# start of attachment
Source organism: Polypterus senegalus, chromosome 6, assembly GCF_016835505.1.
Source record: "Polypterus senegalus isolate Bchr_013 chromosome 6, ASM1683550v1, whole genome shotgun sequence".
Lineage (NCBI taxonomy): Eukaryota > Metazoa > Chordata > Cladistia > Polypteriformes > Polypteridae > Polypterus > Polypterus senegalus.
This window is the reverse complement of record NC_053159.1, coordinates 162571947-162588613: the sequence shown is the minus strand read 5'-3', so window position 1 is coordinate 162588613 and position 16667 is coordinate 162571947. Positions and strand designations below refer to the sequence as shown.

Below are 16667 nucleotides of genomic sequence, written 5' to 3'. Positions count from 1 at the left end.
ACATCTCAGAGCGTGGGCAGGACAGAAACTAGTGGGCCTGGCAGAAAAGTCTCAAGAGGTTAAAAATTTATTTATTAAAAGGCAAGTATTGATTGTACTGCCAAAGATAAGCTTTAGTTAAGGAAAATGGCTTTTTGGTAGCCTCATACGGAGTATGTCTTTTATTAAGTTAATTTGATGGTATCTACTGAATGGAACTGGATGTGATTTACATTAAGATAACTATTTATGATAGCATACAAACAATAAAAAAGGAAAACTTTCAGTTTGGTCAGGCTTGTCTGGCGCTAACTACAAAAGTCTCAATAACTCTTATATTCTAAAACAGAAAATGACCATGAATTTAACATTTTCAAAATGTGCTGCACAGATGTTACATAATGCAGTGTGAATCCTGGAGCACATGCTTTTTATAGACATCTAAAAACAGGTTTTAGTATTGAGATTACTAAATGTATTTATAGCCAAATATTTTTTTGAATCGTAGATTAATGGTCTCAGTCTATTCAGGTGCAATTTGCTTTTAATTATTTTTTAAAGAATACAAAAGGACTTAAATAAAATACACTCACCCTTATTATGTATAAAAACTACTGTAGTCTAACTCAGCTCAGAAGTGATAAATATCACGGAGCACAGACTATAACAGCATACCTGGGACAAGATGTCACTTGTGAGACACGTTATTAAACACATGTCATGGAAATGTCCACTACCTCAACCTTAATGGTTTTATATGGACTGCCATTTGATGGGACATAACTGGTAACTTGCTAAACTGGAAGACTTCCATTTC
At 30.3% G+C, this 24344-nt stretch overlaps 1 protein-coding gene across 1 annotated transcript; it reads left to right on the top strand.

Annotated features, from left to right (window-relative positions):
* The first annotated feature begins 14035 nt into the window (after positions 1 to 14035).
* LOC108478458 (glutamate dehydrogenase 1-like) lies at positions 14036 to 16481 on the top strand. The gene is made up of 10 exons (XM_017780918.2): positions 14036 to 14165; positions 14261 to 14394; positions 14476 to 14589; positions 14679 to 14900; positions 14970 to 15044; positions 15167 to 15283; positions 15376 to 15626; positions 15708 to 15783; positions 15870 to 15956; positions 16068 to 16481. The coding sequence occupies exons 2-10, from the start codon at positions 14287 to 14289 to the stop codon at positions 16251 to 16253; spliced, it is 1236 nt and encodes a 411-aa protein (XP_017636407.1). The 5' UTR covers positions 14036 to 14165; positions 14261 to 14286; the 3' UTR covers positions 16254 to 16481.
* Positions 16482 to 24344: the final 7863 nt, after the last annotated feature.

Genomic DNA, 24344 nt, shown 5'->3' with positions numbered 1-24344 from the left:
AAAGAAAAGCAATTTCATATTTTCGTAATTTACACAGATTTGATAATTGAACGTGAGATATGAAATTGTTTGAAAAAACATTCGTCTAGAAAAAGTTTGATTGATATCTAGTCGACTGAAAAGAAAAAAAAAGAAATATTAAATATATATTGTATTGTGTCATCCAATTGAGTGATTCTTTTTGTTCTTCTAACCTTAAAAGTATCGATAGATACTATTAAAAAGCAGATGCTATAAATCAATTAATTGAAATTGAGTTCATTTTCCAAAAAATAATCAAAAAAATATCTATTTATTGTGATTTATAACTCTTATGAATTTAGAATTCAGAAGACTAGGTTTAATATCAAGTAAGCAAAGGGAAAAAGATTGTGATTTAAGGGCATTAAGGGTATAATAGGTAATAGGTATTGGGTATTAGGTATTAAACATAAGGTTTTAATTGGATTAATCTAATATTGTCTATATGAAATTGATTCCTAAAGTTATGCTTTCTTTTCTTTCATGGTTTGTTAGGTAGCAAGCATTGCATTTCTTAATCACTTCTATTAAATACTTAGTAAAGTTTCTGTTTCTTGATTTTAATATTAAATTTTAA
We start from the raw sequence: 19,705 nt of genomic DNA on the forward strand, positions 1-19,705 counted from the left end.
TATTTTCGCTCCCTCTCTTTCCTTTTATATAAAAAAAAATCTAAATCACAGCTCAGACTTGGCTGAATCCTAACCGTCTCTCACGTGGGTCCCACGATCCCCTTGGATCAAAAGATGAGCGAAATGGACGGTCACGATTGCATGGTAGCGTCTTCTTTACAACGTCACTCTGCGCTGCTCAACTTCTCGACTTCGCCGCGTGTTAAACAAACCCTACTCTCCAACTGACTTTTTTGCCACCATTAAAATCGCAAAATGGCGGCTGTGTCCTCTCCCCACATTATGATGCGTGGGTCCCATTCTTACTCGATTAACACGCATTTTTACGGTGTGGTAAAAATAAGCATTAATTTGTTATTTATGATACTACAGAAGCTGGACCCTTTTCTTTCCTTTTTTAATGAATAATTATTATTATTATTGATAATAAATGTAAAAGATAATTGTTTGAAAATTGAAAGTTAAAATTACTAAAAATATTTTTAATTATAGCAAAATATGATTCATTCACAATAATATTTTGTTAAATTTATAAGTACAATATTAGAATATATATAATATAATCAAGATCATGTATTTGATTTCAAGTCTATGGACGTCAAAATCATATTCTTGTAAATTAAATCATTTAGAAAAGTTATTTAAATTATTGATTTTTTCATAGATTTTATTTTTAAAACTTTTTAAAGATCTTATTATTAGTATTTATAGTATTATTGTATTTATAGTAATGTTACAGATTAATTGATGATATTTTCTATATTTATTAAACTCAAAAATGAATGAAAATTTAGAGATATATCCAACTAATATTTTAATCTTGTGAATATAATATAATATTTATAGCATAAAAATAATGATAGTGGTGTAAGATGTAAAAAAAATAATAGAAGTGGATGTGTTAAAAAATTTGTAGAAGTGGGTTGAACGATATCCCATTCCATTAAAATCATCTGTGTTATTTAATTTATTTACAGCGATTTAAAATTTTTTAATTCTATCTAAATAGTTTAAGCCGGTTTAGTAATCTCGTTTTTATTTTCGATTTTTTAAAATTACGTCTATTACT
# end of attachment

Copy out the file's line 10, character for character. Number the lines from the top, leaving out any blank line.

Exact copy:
* LOC108478458 (glutamate dehydrogenase 1-like) lies at positions 14036 to 16481 on the top strand. The gene is made up of 10 exons (XM_017780918.2): positions 14036 to 14165; positions 14261 to 14394; positions 14476 to 14589; positions 14679 to 14900; positions 14970 to 15044; positions 15167 to 15283; positions 15376 to 15626; positions 15708 to 15783; positions 15870 to 15956; positions 16068 to 16481. The coding sequence occupies exons 2-10, from the start codon at positions 14287 to 14289 to the stop codon at positions 16251 to 16253; spliced, it is 1236 nt and encodes a 411-aa protein (XP_017636407.1). The 5' UTR covers positions 14036 to 14165; positions 14261 to 14286; the 3' UTR covers positions 16254 to 16481.